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17.65- nothing but our thanks in return. It is with great pleatfovember. sure tj,at \ pav this tribute to his liberality, and am very sorry that I cannot recollect his name, or the name of his vessel. In the afternoon, we worked round the First Point of Sumatra, and our soundings on the north-side, at the distance of about a mile and' a half from the shore, were fourteen fathom. At half an hour after three we anchored, and sent a boat to sound for the shoals which lie to the northward of the island called Lasipara, which bore from us S. E. by S. distant about six leagues. Little wind, and a strong tide of flood to the northward, prevented our working between the shoals and the coast of Sumatra till the Wednes 20 afternoon of the twentieth: the soundings were very regular, being nine or ten fathom as we stood over to the island, and five or six when we stood over to Sumatra. As this Streight has been often navigated, and is well known, it is not necessary to insert all the particulars of our passage through it; I shall therefore only fay, that at six o'clock in the evening of Tuesday the .Toes. %-. 27th, we steered between the islands Edam and Horn, and entered the road of Batavia. At eight, we anchored without the ships, Onrust bearing W. N. W. distant five or six miles.

C H A P. XIII.

Transqfiions at Batavia, and Departure from that
Place.

Wednes. 28 HT^HE next day, which by our account was the 28th, JL. but by the account of the Dutch at this place, was the 29th, we having lost a day by having steered westward a year, we anchored nearer to the town, and saluted the water fort with eleven guns; which were returned. We found here above a hundred fail great and small, and among others, a large English ship belorging to Bombay, which faluted us with thirteen guns.

There is always lying here a Dutch Commodore belonging to the Company, who, among h'rs countrymen, is a person of very great consequence. This gentleman thought fit to send hi» boat on board of me, with only the cockswain in her, who was a very dirty 1765. ragged sellow: as soon as he was brought to me, he ovcm cr" asked whence I came, whither I was bound, and many other questions which I thought equally impertinent, at the fame time pulling out a book, and pen and ink, that he might set down the answers; but as I was impatient to fave him this trouble, he was desired immediately to walk over the ship's fide, and put oft" his boat, with which he was graciously pleased to comply.

When we came to this place, we had not one man sick in either of the ships; but as I knew it to be more unhealthy than any other part of the East Indies, as the rainy season was at hand, and arrack was to be procured in great plenty, I determined to make my stay here as short as possible. I went on shore to wait upon the Dutch Governor, but was told that he was at his country house, about four miles distant from the town: I met however with an officer, called a shebander, who is a kind of master of the ceremonies, and heacquainted me, that if I chose to go to the Covernor immediately, rather than wait for his coming to town, he would attend me; I accepted his offer, and we set out together in his chariot. The Governor received me with great politeness, and told me, that I might either take a house in any part of the city that I should like, or be provided with lodgings at the hotel. This hotel is a licensed lodging house, the only one in the place, and kept by a Frenchman, an artsul sellow, who is put in by the Governor himself. It has indeed more the appearance of a palace than a house of entertainment, being the most magnificent building in Batavia; nor would a small edifice answer the purpose, for as there is a penalty of five hundred dollars upon any person in the city who shall suffer a stranger to steep a single night at his house, the strangers who make it their residence are never sew: all the houses indeed have a stately appearance on the outside, and are elegantly fitted up within, and we are told that the Chinese, of whom there are great numbers at this place, were the architects. The city is large, and the streets well laid out, but they have greatly the appearance of those in the cities of Holland, for a canal runs through most of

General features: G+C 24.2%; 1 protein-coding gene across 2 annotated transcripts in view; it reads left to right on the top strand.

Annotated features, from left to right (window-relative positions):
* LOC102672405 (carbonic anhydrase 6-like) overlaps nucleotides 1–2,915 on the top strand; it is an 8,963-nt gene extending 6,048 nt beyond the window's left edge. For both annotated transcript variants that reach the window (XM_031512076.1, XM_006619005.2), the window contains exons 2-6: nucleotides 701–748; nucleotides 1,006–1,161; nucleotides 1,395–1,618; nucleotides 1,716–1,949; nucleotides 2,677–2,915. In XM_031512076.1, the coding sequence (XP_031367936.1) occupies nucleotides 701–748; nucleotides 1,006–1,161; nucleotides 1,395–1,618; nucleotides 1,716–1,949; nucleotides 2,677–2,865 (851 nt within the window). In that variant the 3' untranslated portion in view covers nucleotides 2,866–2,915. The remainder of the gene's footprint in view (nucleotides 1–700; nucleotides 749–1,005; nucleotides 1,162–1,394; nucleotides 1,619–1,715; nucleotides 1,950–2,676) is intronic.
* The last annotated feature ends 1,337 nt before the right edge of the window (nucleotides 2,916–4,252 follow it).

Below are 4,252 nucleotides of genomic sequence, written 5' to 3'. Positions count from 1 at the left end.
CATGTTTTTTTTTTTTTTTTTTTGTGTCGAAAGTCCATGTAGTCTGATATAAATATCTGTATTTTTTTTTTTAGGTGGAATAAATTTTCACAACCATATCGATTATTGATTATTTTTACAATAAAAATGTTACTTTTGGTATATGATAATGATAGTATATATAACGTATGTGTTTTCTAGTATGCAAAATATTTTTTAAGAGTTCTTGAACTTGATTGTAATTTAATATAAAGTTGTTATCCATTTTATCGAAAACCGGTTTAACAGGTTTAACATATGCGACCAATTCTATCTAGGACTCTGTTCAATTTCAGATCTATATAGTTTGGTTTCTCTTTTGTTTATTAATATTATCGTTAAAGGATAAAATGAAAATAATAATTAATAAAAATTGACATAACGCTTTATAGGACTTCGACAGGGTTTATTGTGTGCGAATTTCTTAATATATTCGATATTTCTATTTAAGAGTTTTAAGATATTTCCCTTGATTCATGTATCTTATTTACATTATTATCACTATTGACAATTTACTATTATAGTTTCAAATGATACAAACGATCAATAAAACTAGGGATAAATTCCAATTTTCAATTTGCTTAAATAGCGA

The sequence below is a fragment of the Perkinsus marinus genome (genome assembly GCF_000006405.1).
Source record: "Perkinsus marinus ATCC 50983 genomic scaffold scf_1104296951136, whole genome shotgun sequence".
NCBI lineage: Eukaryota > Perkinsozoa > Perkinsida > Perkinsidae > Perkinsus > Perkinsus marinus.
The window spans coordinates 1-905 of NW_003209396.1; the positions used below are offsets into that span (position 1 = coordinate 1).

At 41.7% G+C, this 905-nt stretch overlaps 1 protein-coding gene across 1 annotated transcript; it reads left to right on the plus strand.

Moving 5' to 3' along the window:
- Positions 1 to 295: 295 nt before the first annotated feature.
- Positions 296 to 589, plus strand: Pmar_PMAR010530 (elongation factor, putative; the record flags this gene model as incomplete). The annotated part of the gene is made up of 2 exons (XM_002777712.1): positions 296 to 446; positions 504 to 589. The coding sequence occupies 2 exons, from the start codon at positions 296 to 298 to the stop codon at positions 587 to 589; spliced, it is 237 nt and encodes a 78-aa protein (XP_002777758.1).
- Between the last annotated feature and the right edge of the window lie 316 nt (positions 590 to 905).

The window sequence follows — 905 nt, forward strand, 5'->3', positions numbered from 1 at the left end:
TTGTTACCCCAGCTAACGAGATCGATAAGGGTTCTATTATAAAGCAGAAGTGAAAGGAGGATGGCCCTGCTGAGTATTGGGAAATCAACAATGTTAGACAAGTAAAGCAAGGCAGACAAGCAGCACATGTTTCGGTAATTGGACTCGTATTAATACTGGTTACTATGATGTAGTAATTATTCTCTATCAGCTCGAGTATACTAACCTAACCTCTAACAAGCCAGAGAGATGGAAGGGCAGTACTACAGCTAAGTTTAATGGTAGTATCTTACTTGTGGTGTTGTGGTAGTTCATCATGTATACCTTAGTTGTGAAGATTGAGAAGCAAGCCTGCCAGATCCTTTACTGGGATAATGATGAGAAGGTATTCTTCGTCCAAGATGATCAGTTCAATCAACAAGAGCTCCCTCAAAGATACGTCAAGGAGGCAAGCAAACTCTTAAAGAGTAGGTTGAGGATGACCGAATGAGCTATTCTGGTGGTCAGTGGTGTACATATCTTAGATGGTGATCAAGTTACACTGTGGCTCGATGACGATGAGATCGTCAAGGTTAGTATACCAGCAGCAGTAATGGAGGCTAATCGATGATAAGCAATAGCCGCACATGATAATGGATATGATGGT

them,

1765- them, with a row of trees planted on each side: this is ... inhr. conven;ent for the merchants, who have every thing

brought up to their own doors by water, but it probably contributes to the unhealthiness of the place; the canal, indeed, as the city is built in a swamp, might benecessary as a drain, but the trees, though they have a pleasant appearance, must certainly prevent the noxious vapours that are perpetually arising, from being dispersed, by obstructing the circulation of the air.